A large number of circle packing algorithms, both deterministic and stochastic, have been developed. This package provides several of the simpler ones from which you can choose.

`circleRepelLayout`

searches for a non-overlapping layout by iteratively moving circles through pair-wise repulsion. Circle positions are constrained to remain within a rectangular area (although this can be made infinite for unconstrained search). To avoid edge effects, the bounding area can be treated as a torus so that, for example, a circle pushed over the left-hand edge will re-enter the bounding area at the right-hand edge. This is a very simple and fairly inefficient algorithm but often produces good results.`circleProgressiveLayout`

consecutively places circles so that each is externally tangent to two previously placed circles. This algorithm is deterministic, although different layouts can be produced by changing the order of the input circles. It is also very efficient and, as such, suitable for working with large data sets. See its vignette for examples.`circleGraphLayout`

attempts to find an arrangement that satisfies an input graph of adjacencies. The implementation in this package is experimental. See its vignette for details.

We will start by creating a set of circles of various sizes and then
using the `circleRepelLayout`

function to find a
non-overlapping arrangement which we can display with ggplot.

First we create a set of random circles, positioned within the
central portion of a bounding square, with smaller circles being more
common than larger ones. We will express circle size as area. This is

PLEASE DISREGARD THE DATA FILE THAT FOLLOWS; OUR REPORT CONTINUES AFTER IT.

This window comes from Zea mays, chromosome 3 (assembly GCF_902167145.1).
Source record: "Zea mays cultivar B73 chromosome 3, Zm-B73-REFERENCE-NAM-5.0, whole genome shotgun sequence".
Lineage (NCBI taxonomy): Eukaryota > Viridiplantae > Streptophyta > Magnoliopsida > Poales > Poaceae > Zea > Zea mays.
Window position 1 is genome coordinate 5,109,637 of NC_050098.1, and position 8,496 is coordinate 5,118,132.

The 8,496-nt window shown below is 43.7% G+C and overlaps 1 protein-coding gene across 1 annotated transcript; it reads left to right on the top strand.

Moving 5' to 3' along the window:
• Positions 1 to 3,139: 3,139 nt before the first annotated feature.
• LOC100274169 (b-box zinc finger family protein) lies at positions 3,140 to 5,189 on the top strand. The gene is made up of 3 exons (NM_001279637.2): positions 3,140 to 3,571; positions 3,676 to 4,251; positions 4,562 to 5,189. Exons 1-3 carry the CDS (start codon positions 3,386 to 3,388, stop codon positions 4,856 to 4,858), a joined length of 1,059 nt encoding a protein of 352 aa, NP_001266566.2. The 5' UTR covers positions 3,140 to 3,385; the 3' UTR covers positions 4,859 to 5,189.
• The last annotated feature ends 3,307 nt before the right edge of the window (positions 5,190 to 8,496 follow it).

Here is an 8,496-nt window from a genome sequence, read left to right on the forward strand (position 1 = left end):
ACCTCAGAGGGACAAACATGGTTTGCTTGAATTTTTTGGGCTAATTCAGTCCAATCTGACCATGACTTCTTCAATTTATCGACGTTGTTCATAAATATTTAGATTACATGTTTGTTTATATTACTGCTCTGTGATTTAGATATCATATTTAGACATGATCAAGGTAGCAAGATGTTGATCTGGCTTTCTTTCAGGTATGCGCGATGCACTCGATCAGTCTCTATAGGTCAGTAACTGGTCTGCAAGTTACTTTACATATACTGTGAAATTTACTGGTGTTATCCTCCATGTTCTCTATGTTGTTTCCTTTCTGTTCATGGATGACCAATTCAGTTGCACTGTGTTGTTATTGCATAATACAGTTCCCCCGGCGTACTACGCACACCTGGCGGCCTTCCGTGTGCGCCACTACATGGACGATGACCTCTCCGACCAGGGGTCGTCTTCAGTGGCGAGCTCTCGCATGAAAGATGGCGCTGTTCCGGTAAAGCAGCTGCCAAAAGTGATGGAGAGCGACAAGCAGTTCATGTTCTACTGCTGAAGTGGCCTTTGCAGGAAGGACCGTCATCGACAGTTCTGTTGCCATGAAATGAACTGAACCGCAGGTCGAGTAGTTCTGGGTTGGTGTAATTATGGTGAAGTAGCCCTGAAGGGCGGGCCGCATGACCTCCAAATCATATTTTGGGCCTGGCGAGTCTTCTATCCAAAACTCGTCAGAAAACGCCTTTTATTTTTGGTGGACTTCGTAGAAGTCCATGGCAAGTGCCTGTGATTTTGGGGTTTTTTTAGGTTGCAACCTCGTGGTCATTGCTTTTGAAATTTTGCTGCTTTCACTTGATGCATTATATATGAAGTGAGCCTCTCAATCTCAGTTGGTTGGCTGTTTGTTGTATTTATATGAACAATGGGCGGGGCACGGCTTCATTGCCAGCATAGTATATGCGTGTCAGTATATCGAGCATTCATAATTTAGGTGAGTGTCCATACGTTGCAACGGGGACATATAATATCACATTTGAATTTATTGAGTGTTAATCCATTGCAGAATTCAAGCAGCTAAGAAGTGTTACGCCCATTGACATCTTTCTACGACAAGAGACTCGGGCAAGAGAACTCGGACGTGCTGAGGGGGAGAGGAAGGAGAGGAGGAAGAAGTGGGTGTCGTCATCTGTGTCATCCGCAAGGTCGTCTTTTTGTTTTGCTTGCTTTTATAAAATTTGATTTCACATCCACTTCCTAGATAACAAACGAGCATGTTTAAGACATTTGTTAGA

the default for `circleRepelLayout`

but you can also express
size as radius and specify `sizetype = “radius” when calling the
function.

```
set.seed(42)
<- 200
ncircles <- c(-40, 40)
limits <- diff(limits) / 3
inset <- 40
maxarea
<- rbeta(ncircles, 1, 5) * maxarea areas
```

Next, we use the `circleRepelLayout`

function to try to
find a non-overlapping arragement, allowing the circles to occupy any
part of the bounding square. The returned value is a list with elements
for the layout and the number of iterations performed.

```
library(packcircles)
<- circleRepelLayout(areas, xlim = limits, ylim = limits)
res
cat(res$niter, "iterations performed")
```

`## 375 iterations performed`

The layout is returned as a data frame with circle centre coordinates and radii.

`head( res$layout )`

```
## x y radius
## 1 13.1147122 -0.6669234 1.1308380
## 2 0.4995586 -18.3833175 0.9218804
## 3 -1.6417293 8.6140819 1.0971732
## 4 4.2994181 -21.5244595 1.5616752
## 5 -3.6841895 -1.2990119 0.4189622
## 6 14.8024399 -9.1574151 1.5501321
```

We convert this to a data set of circle vertices, suitable for
display with ggplot. The number of vertices can be controlled with the
`npoints`

argument but we use the default.

The resulting data set has an integer `id`

field which
corresponds to the position or row of the circle in the original data
passed to `circleRepelLayout`

.

```
<- circleLayoutVertices(res$layout, sizetype = "radius")
dat.gg
head(dat.gg)
```

```
## x y id
## 1 14.24555 -0.6669234 1
## 2 14.21002 -0.3856954 1
## 3 14.10567 -0.1221380 1
## 4 13.93906 0.1071885 1
## 5 13.72065 0.2878748 1
## 6 13.46416 0.4085675 1
```

And now we can draw the layout.

```
library(ggplot2)
<- theme_bw() +
t theme(panel.grid = element_blank(),
axis.text=element_blank(),
axis.ticks=element_blank(),
axis.title=element_blank())
theme_set(t)
ggplot(data = dat.gg, aes(x, y, group = id)) +